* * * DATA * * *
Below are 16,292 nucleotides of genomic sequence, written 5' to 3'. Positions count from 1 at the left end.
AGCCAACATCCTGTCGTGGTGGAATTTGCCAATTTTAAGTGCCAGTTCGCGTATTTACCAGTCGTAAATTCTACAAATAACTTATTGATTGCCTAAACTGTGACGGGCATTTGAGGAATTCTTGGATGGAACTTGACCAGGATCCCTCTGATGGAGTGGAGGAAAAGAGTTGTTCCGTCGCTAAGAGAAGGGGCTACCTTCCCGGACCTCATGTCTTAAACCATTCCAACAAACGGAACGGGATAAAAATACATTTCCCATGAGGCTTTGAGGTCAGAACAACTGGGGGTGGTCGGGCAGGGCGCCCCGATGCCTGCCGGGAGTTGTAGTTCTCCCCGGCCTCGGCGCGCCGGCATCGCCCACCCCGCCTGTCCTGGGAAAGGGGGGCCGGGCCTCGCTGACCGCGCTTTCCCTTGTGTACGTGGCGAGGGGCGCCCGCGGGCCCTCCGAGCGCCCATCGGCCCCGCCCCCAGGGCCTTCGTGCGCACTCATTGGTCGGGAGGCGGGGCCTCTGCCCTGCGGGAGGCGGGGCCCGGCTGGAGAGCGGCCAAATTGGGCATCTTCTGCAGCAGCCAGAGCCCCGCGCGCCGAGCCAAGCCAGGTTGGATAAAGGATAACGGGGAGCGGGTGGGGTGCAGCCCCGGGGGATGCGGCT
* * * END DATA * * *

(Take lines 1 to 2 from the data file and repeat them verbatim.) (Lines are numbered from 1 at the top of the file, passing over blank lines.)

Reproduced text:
Below are 16,292 nucleotides of genomic sequence, written 5' to 3'. Positions count from 1 at the left end.
AGCCAACATCCTGTCGTGGTGGAATTTGCCAATTTTAAGTGCCAGTTCGCGTATTTACCAGTCGTAAATTCTACAAATAACTTATTGATTGCCTAAACTGTGACGGGCATTTGAGGAATTCTTGGATGGAACTTGACCAGGATCCCTCTGATGGAGTGGAGGAAAAGAGTTGTTCCGTCGCTAAGAGAAGGGGCTACCTTCCCGGACCTCATGTCTTAAACCATTCCAACAAACGGAACGGGATAAAAATACATTTCCCATGAGGCTTTGAGGTCAGAACAACTGGGGGTGGTCGGGCAGGGCGCCCCGATGCCTGCCGGGAGTTGTAGTTCTCCCCGGCCTCGGCGCGCCGGCATCGCCCACCCCGCCTGTCCTGGGAAAGGGGGGCCGGGCCTCGCTGACCGCGCTTTCCCTTGTGTACGTGGCGAGGGGCGCCCGCGGGCCCTCCGAGCGCCCATCGGCCCCGCCCCCAGGGCCTTCGTGCGCACTCATTGGTCGGGAGGCGGGGCCTCTGCCCTGCGGGAGGCGGGGCCCGGCTGGAGAGCGGCCAAATTGGGCATCTTCTGCAGCAGCCAGAGCCCCGCGCGCCGAGCCAAGCCAGGTTGGATAAAGGATAACGGGGAGCGGGTGGGGTGCAGCCCCGGGGGATGCGGCT